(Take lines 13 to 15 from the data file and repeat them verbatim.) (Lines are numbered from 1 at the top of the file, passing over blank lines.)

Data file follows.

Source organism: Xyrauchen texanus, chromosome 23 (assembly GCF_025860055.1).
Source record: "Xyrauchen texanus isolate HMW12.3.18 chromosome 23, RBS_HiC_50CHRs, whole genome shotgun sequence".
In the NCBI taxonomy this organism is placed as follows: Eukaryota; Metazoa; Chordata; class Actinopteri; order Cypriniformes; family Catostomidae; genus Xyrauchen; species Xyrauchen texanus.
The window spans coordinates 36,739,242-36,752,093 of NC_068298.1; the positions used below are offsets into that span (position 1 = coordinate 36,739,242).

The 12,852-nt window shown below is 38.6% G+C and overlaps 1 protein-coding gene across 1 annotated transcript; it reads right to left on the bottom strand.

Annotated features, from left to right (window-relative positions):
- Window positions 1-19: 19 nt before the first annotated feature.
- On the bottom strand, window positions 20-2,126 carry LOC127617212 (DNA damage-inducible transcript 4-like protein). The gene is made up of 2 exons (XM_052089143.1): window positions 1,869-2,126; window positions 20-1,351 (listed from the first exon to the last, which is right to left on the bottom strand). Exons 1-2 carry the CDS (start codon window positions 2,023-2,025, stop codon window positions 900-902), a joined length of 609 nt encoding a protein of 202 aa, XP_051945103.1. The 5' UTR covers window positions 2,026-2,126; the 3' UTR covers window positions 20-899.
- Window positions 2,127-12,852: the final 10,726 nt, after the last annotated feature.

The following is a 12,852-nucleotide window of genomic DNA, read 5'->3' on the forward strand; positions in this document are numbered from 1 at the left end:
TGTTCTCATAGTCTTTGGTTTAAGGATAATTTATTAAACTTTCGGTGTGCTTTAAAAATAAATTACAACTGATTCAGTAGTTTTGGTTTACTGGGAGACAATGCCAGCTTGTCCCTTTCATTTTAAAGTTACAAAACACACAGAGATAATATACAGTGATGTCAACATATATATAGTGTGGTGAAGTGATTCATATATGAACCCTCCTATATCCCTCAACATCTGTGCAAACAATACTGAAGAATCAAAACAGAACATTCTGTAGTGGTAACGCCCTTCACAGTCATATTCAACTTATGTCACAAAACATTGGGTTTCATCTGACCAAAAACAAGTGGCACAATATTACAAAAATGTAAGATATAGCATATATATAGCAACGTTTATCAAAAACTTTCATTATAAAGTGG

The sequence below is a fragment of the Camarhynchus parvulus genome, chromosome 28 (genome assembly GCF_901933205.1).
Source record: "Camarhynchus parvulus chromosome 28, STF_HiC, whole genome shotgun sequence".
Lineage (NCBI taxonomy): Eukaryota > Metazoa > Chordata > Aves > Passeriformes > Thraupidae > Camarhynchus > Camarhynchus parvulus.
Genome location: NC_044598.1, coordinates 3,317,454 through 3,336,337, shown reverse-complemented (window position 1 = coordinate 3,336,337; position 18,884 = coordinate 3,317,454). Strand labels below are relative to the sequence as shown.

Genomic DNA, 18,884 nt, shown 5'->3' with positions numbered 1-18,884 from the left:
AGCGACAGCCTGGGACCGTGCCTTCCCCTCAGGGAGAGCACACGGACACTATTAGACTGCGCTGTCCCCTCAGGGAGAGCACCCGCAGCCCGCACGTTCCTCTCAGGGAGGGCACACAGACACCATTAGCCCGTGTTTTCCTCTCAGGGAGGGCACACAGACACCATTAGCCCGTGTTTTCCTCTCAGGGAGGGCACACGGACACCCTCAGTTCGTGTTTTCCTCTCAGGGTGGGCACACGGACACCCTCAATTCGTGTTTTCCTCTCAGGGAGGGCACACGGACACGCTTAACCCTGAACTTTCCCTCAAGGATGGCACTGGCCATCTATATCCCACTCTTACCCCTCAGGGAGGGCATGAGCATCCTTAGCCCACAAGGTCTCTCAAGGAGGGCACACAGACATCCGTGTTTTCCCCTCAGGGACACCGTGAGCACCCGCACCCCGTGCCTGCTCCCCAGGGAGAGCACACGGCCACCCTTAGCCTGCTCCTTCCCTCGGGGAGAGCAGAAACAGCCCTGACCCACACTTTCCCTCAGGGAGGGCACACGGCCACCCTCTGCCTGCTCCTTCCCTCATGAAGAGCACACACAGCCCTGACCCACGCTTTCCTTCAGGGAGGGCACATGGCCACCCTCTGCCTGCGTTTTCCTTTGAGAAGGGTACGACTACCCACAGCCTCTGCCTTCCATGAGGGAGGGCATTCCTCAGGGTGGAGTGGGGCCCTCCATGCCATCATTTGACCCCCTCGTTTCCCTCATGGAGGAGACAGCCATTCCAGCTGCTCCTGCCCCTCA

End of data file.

Source record: "Camarhynchus parvulus chromosome 28, STF_HiC, whole genome shotgun sequence".
Lineage (NCBI taxonomy): Eukaryota > Metazoa > Chordata > Aves > Passeriformes > Thraupidae > Camarhynchus > Camarhynchus parvulus.
Genome location: NC_044598.1, coordinates 3,317,454 through 3,336,337, shown reverse-complemented (window position 1 = coordinate 3,336,337; position 18,884 = coordinate 3,317,454). Strand labels below are relative to the sequence as shown.